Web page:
Farm worker Edgar Navarro shares about his experience with grazing

The latest news from the Grassland 2.0 team on grassland-based agriculture and sustainable agriculture.

Farm worker Edgar Navarro shares about his experience with grazing

One year ago, in January 2020, a group of Grassland 2.0 grad students launched the Grazing Oral History Initiative. They were motivated by a desire to collect stories from the farthest corners of the grazing movement. And, although the pandemic threw a major wrench in their plans, the group was still able to conduct more than 20 interviews—mostly over the phone and Zoom. These interviews have become an important part of the information gathering process for the Grassland 2.0 team, revealing many issues and challenges that graziers and grazing-aligned folks are up against today.

Growing grassland agriculture: New project devoted to expanding opportunities to graze cattle

This story was written by Stacy Smart and was originally published on Dairy Star. It has been republished here.

For grass-based dairy farmer Scott Mericka, grazing is the ideal way to farm. Mericka keeps his 200 cows on pasture year-round, letting them graze 250 days a year starting mid- to late-April on a cereal rye cover crop until early or mid-December eating stockpiled pasture as well as oat, pea, forage, kale and swedes on his dairy near Dodgeville.

“Grazing is an enjoyable and profitable way of farming that rewards you with a high quality of life and less stress,” Mericka said. “If your goal is to have a business that is environmentally and economically sustainable, and you’d like to bring your kids into it someday, then grazing is the way to go.” Wanting to share what he has learned, Mericka joined Grassland 2.0, a new project seeking to foster the growth of grassland agriculture in the upper Midwest.

Farmers, researchers form Grassland 2.0 to expand beneficial grassland agriculture

This article was written by Grassland 2.0 members Anne Nardi, Jacob Grace and Laura Paine. It was original published in the Organic Broadcaster and has been republished here.

What will it take to make a large-scale shift to perennial grazing systems in the Midwest? Grassland 2.0, a newly formed collaboration based at the University of Wisconsin-Madison, aims to find out. The group is bringing together farmers, researchers, state and local agency staff, milk and meat processors, and citizen groups to seek transformative solutions to the social, economic, and environmental challenges facing Midwest food and farming systems. According to the team, the foundation of sustainable landscapes is grasslands. “We’re going to need farming practices that simultaneously produce healthy food, support thriving communities, and restore ecosystem processes. Grazed perennial grasslands do that,” said Randy Jackson, a UW-Madison researcher who leads the project.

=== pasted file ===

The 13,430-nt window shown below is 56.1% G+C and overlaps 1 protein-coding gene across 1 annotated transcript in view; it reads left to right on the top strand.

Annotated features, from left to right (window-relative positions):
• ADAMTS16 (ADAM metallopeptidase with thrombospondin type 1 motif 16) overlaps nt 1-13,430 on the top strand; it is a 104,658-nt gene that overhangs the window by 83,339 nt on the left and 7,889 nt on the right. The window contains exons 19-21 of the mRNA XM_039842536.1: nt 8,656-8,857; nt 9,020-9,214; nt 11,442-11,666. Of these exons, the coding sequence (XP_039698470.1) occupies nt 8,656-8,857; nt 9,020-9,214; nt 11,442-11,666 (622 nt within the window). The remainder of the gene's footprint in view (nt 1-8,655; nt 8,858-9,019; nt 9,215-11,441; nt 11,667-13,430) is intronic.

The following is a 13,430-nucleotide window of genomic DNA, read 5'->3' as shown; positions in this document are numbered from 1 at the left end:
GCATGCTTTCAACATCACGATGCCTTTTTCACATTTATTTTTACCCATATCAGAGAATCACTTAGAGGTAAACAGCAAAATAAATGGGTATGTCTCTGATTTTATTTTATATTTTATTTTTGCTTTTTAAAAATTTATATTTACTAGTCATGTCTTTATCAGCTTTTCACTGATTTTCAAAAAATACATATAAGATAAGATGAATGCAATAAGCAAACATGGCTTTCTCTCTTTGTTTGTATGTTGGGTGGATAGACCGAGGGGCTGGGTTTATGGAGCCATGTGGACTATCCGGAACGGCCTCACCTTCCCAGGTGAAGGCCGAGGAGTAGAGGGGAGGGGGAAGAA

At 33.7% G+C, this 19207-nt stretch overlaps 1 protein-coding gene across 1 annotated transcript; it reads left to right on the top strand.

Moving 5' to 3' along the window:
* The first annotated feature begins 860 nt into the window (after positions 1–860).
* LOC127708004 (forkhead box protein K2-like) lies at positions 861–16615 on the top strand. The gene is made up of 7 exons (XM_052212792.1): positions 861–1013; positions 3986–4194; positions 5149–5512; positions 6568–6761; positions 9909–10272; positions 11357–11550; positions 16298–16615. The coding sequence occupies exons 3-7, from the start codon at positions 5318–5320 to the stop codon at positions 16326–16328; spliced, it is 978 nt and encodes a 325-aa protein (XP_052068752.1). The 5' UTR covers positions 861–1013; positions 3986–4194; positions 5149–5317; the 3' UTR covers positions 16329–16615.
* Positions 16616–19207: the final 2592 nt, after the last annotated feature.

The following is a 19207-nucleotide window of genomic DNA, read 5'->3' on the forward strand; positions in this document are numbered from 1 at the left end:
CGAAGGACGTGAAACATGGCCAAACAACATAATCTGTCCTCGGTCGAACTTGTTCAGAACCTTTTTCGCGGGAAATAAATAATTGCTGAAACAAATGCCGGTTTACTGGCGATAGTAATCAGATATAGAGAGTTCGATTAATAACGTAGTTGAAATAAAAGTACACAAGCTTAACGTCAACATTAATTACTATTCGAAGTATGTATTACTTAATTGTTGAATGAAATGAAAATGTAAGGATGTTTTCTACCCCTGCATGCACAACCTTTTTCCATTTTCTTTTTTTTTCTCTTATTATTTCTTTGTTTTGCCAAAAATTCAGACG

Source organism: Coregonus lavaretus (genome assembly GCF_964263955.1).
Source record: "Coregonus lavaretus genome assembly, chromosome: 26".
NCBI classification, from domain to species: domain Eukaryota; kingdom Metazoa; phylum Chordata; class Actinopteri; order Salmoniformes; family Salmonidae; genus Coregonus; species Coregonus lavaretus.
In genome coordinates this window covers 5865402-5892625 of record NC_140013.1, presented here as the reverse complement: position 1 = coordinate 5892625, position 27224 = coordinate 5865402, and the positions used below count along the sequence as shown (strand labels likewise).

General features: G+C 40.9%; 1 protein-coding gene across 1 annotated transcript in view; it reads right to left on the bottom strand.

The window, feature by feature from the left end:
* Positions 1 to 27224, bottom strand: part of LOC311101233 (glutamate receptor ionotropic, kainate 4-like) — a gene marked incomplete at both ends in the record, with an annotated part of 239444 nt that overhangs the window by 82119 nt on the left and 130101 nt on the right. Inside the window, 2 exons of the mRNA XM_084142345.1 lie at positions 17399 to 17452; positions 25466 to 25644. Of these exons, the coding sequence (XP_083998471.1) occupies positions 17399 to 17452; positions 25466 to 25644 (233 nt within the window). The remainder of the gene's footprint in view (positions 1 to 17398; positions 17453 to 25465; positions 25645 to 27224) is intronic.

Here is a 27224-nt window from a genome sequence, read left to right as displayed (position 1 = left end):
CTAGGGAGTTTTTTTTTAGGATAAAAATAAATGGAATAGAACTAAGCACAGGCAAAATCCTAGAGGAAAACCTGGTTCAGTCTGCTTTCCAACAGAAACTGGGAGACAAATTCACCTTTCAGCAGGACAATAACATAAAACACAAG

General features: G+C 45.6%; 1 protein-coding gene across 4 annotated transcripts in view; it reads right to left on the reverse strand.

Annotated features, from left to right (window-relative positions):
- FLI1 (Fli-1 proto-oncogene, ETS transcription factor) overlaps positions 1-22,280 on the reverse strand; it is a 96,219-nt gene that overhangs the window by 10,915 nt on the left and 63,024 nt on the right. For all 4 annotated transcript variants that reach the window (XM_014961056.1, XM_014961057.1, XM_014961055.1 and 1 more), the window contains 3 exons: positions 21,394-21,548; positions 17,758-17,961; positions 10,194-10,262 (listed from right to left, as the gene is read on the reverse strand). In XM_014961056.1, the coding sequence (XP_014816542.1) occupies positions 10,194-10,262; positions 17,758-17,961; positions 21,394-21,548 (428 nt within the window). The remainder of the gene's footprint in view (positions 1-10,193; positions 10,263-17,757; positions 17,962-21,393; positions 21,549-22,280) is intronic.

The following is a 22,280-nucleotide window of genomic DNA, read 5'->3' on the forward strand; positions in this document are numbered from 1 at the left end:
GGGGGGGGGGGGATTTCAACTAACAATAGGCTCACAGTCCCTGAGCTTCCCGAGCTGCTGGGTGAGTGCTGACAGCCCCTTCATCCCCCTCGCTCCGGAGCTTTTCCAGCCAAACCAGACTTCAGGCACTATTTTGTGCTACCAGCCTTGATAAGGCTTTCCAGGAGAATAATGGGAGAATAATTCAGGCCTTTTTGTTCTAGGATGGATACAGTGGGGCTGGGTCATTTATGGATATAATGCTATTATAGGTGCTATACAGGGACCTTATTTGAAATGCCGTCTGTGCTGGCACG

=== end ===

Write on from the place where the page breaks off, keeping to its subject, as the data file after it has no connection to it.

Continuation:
Grassland 2.0 team helped connect art, culture, and the land at the Farm/Art DTour

This past summer the Grassland 2.0 team collaborated with the Wormfarm Institute on their 8th Biennial Farm/Art DTour. The event is a self-guided tour of rural arts and culture through the scenic working farmland of Sauk County, Wisconsin. This year’s event featured a tour through southern Sauk County with trailheads in Plain and Sauk City and a stop at Troy Farm Madison.

Grassland 2.0 podcast features the stories of graziers and grazing practitioners from across the state

We are excited to announce that Grassland 2.0 has a podcast; it’s called GrassCast! You can find it on Apple Podcasts, wherever you listen to podcasts, or at

The podcast features a series of narrative accounts from producers and other grazing practitioners based on interviews conducted by Grassland 2.0 graduate students. Each episode is 20 minutes long and focused on a different theme, including: the social dynamics of grazing, farm labor in grassland-based systems, and intergenerational transitions of long-held family land—just to name a few! Episodes will be released monthly and are currently focusing on grazing leaders from across Wisconsin.

Farmers and researchers come together to form new group, Grassland 2.0, to grow grassland agriculture

Bert Paris loves farming. After nearly 30 years of operating his dairy farm near Belleville, Wisconsin, Bert is in the process of passing on his farm to his daughter, Meagan. She faces serious challenges: Wisconsin led the nation in farm bankruptcies last year, with an average of two dairy farms per day going out of business. And when the COVID-19 pandemic disrupted agricultural supply chains this spring, some farmers were forced to dump their milk as waste.

Despite a growing crisis in the Wisconsin dairy industry and other hardships throughout Midwest farming communities, farmers are continuing to seek opportunities to continue their legacy on the land. Bert Paris is one of those farmers, and he sees that opportunity in managed grazing.

A vision for agriculture

This story was written by Randy Jackson and was originally published by Aeon in March 2020 and has been republished here.

With each step, Zeke’s boot disappears from sight, swallowed by a lush canopy of grasses and clovers. He jabs his walking stick through the foliage to gauge its height. ‘’Bout ready for turn in,’ he thinks, taking a minute to soak up the scene – buzzing bees, chirping birds, a babbling brook full of trout. At the end of the valley, he sees his neighbour in chest-high waders flicking his fishing rod in a slow back-and-forth rhythm, and wonders how the new cattle-crossing is holding up in the creek.